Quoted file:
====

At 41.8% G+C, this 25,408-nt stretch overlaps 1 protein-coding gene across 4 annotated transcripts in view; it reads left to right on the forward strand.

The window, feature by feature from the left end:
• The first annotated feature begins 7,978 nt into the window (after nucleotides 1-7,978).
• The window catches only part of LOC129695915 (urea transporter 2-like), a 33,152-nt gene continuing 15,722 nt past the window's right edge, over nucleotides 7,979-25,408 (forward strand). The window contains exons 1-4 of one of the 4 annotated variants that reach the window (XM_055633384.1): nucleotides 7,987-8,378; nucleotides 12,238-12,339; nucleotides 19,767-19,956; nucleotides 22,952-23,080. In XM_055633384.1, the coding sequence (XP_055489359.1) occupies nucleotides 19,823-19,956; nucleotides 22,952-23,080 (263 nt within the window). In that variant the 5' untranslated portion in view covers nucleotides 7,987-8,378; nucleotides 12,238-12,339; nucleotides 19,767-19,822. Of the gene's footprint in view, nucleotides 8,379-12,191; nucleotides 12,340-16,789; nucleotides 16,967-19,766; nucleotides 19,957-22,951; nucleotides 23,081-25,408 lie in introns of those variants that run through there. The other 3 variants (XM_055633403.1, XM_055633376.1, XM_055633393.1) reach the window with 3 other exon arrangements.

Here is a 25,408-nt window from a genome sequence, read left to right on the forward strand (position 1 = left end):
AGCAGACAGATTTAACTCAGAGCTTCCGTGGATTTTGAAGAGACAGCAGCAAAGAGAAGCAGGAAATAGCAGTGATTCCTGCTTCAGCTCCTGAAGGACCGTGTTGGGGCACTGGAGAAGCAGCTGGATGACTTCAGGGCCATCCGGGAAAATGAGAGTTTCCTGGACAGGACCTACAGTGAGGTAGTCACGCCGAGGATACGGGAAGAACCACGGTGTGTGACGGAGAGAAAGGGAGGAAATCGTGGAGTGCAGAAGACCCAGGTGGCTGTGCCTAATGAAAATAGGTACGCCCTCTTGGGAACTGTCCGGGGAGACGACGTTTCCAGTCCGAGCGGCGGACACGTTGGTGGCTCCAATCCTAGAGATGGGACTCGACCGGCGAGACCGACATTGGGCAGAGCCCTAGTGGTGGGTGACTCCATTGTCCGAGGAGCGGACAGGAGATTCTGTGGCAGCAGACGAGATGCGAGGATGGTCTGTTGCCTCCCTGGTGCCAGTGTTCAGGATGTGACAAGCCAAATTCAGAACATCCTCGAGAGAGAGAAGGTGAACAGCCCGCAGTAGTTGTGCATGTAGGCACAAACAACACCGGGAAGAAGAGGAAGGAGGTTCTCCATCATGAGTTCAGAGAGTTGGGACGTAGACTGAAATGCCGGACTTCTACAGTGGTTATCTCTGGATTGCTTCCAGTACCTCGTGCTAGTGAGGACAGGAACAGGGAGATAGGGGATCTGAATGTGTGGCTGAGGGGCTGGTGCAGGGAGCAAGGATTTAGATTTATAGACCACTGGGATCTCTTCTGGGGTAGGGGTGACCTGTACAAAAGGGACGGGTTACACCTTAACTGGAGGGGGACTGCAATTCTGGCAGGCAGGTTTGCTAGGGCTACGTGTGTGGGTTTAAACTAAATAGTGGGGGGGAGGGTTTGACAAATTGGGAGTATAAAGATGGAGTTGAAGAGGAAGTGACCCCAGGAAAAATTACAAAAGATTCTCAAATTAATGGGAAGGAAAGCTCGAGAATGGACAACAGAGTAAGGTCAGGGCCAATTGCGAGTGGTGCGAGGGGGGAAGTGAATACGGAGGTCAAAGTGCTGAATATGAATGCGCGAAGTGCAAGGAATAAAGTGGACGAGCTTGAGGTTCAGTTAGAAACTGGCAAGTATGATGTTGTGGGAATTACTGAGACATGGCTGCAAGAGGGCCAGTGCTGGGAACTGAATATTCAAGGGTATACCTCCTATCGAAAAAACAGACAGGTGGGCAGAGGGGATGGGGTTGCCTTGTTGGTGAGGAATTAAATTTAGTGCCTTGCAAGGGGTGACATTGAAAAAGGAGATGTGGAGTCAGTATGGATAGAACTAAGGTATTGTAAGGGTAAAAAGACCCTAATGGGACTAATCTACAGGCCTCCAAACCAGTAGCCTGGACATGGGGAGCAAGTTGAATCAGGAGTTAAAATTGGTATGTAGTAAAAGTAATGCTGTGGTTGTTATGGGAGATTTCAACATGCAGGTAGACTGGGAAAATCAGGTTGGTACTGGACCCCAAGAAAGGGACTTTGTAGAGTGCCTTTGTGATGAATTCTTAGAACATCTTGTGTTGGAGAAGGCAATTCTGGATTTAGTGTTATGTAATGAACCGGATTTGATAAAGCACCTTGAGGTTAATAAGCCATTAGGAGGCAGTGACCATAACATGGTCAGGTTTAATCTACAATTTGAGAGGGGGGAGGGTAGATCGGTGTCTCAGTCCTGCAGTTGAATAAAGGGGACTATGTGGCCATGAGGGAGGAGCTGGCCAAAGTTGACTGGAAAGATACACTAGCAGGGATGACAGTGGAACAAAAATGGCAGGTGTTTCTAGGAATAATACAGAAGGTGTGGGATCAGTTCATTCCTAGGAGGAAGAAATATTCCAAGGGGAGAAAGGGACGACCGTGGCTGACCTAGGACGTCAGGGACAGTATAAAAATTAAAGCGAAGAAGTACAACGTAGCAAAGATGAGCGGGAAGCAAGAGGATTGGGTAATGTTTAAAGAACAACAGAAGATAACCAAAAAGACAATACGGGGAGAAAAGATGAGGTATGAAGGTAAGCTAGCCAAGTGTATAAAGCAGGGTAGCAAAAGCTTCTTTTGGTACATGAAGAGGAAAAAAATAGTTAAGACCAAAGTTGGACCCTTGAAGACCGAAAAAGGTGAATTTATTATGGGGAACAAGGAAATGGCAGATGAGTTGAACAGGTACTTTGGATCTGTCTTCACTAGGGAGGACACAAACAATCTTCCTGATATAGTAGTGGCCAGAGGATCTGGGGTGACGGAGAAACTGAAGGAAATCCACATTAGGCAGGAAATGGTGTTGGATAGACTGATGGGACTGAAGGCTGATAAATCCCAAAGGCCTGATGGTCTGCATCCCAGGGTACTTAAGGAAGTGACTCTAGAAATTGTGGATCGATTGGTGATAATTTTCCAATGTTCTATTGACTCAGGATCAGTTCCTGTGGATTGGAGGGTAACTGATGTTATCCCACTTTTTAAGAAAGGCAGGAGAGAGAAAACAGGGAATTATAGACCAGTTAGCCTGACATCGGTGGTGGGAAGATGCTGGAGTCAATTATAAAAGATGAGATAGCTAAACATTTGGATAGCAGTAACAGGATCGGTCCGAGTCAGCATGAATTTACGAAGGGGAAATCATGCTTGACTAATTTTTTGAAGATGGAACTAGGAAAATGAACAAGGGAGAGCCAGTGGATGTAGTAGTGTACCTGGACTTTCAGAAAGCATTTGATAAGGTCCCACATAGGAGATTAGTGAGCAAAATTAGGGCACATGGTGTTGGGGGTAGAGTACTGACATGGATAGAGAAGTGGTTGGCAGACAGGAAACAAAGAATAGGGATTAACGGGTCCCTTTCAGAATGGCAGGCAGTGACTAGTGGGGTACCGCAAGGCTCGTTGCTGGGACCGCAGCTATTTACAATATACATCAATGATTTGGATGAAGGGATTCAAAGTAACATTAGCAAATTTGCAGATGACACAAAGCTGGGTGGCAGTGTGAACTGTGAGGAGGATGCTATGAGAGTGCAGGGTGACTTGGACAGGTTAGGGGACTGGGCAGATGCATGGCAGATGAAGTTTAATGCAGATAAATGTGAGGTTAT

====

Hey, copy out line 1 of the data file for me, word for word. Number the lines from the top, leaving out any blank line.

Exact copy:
At 41.8% G+C, this 25,408-nt stretch overlaps 1 protein-coding gene across 4 annotated transcripts in view; it reads left to right on the forward strand.